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greece is the word

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Is London still the capital of young, feral, and fearless fashion? So far this week, the most visible trend is definitively classic—as in classical Greek design. At Ann-Sofie Back, the models wore dove gray and buttery drapery. Marios Schwab sent legions of models sporting Spartan-inspired minidresses of loosely hanging folds gathered together with thick gold chains. And at Temperley London, many of the girls could pass as Pygmalion’s statue come to life. While most showgoers are still in structured suits and severe late-twentieth-century attire, a few back-to-the-future fashionistas like Kate Stephens from www.asos.com were already boning up on their classics.

Photo: Ana Finel Honigman

cool new destination: chiswick. yes, chiswick.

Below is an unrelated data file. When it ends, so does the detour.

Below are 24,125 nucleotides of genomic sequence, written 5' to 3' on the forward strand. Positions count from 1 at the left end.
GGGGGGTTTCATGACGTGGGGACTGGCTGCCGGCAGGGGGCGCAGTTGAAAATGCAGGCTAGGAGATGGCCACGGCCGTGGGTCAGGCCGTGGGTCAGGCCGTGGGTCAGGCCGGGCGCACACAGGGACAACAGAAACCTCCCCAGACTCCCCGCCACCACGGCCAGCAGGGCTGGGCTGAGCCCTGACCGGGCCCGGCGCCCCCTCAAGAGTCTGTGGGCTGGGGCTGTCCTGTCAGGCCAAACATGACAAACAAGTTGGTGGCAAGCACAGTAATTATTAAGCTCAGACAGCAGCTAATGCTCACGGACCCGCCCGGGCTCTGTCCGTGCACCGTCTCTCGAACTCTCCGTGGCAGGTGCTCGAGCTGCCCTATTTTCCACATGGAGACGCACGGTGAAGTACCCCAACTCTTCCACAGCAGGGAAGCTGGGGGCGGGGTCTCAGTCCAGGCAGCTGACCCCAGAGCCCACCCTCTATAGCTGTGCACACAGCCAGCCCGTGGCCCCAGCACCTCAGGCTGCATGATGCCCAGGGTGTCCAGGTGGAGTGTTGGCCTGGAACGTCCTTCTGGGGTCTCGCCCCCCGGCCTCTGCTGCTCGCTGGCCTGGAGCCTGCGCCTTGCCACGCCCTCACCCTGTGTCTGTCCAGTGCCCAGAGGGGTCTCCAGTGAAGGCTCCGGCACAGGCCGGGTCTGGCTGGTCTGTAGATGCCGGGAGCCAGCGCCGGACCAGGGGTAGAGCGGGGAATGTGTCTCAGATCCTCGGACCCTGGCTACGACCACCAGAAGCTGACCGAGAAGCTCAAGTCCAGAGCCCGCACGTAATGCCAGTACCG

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Could a new cool neighborhood be on the horizon in London? Up until recently, Chiswick, about two miles west of Notting Hill, was considered the height of bourgeois living, filled with yummy mummies, Bugaboos, and Starbucks—a London version of Park Slope. Now, suddenly, it’s cool. First Soho House opened a branch there (High Road House); then, in December, Colin Firth, his wife, Livia, and his very hot brother-in-law Nicola Giuggioli launched their ethical design consultancy firm and shop, Eco. Other additions: Bikram Yoga and Now Ten Pilates, which just opened this week (the Kensington branch is where Claudia Schiffer prepared for her nude German Vogue cover shoot). Oxfam has one of its two high-end designer shops here, and both Gwyneth Paltrow and Kate Moss have dropped off donations in person. Ron Wood and Vanessa Redgrave were seen rummaging through some of Chiswick’s antique shops not long ago, and even Nicole Kidman was spotted this weekend, with baby Sunday Rose in tow, at chic eatery Sam’s Brasserie. Let’s see—shopping, fitness, and celebrities. Yup, sounds like Chiswick has made the leap to cool.